The U.S. Food and Drug Administration (FDA) has finalized the first two major regulations developed under the Food Safety Modernization Act (FSMA)—the Preventative Controls for Human Food and Preventative Controls for Animal Food. The FSMA, passed more than four years ago, is a broad reform of the United States’ food safety system that focuses on prevention rather than reaction.
Broadly, the new rules require food facilities to maintain a food safety plan, identify any hazards that could contaminate their products and lead to sickness, and institute preventative controls for dealing with identified hazards. Facilities are also required to verify and document that their controls are working. Currently, one in six (or 48 million) Americans are sickened, 148,000 are hospitalized, and 3,000 die of preventable foodborne illnesses every year. The new rules are expected to dramatically reduce those numbers.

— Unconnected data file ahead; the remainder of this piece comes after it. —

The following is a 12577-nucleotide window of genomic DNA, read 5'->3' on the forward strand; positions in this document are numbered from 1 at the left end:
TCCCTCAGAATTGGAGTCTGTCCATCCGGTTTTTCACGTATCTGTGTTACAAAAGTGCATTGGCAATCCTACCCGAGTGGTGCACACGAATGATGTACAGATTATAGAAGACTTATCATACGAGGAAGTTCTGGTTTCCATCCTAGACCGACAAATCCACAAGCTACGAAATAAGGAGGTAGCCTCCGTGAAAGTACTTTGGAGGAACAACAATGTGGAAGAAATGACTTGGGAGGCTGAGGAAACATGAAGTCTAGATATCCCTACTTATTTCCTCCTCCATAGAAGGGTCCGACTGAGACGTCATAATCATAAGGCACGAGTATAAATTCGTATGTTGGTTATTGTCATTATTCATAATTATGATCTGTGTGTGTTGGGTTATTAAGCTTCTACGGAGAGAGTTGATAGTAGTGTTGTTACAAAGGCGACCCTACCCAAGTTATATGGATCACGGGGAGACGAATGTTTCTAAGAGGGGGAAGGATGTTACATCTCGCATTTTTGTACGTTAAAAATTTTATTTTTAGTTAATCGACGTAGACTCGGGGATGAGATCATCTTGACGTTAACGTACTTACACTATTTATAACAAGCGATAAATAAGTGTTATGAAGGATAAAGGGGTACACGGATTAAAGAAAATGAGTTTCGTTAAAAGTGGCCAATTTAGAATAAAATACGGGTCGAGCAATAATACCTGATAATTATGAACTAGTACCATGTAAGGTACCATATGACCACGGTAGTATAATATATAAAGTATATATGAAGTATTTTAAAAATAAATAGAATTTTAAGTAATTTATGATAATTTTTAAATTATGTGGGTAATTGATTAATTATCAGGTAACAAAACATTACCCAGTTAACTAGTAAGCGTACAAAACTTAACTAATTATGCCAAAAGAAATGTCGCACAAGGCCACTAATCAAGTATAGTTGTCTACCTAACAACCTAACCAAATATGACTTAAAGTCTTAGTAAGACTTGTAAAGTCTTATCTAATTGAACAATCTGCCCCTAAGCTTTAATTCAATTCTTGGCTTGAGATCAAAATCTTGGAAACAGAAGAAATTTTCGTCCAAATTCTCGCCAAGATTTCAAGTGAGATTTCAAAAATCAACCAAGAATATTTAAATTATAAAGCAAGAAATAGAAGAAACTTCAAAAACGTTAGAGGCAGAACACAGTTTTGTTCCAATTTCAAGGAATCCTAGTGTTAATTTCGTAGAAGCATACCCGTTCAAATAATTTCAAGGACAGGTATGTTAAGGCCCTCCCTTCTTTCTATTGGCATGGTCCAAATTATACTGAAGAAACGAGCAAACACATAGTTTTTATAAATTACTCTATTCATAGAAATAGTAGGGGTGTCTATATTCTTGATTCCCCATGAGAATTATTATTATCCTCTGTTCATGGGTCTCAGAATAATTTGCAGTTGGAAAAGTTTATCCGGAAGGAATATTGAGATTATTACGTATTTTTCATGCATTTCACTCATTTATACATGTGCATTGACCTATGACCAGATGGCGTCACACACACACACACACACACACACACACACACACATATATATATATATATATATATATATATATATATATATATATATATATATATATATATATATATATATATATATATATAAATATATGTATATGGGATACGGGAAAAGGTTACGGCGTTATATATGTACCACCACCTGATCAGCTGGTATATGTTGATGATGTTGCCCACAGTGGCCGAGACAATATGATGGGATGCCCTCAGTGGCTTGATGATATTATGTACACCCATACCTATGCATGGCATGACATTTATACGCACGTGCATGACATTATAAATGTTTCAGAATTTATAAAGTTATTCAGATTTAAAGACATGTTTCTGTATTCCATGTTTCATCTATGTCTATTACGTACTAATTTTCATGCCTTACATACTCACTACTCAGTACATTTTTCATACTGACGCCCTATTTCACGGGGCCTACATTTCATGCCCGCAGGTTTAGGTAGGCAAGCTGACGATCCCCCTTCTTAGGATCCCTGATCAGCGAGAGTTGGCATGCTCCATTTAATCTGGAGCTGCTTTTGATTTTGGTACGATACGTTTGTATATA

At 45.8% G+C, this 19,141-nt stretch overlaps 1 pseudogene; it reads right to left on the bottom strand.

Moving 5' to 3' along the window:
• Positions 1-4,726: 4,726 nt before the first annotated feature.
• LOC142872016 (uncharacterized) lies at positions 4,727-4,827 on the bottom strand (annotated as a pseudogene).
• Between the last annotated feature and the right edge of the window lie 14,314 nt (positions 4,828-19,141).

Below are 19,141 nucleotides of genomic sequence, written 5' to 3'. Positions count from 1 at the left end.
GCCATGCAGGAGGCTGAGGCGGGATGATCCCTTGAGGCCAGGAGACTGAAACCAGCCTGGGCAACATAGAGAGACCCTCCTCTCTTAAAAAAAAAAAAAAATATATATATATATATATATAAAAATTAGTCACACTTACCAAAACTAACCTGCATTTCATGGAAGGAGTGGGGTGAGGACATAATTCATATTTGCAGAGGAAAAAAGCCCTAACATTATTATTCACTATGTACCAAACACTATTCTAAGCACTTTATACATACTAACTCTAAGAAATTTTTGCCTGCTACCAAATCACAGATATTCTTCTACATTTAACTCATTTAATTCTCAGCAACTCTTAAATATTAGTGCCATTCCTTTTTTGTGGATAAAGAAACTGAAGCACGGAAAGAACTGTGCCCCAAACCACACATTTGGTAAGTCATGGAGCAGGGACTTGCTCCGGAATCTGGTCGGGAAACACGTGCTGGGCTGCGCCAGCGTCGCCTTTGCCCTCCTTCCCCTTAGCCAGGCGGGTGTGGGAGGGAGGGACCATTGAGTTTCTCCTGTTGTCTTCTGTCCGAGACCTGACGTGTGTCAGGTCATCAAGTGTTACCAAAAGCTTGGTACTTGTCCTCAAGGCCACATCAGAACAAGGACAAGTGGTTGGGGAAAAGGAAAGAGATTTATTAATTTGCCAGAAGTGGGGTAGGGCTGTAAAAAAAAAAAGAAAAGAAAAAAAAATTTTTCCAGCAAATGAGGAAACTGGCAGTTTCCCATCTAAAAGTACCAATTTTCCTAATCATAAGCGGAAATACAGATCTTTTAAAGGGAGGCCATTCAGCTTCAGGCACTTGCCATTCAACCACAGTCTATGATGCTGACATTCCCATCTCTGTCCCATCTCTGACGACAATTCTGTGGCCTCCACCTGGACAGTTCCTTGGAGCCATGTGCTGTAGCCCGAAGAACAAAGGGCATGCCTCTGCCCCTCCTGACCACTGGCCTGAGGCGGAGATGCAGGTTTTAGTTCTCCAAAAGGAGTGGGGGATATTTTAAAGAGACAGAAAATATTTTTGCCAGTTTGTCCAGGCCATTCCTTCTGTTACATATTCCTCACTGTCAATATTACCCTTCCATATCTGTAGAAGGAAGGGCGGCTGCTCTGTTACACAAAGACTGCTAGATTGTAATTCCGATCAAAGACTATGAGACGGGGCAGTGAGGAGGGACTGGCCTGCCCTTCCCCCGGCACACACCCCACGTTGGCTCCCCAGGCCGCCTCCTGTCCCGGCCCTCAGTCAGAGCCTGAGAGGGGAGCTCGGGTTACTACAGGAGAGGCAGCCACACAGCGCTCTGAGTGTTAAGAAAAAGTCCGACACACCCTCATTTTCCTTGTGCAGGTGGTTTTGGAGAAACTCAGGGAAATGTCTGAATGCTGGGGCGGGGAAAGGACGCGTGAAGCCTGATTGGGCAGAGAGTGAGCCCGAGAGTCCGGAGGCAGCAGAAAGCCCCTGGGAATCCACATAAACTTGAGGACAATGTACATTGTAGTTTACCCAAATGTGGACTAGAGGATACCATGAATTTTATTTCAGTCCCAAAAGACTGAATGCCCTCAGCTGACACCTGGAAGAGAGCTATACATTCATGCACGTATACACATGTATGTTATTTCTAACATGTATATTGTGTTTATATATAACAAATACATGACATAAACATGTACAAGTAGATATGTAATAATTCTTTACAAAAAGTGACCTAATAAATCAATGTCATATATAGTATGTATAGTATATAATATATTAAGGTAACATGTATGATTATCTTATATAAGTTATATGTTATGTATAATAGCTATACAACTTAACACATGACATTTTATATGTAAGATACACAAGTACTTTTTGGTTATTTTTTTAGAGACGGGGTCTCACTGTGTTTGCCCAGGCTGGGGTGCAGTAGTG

Very small businesses have three years to comply with the rules; small businesses have two years; and all others have one year.
Five additional regulations associated with the law are pending finalization. Rules for produce safety, foreign supplier verification program, and third-party accreditation must be finalized by October 31.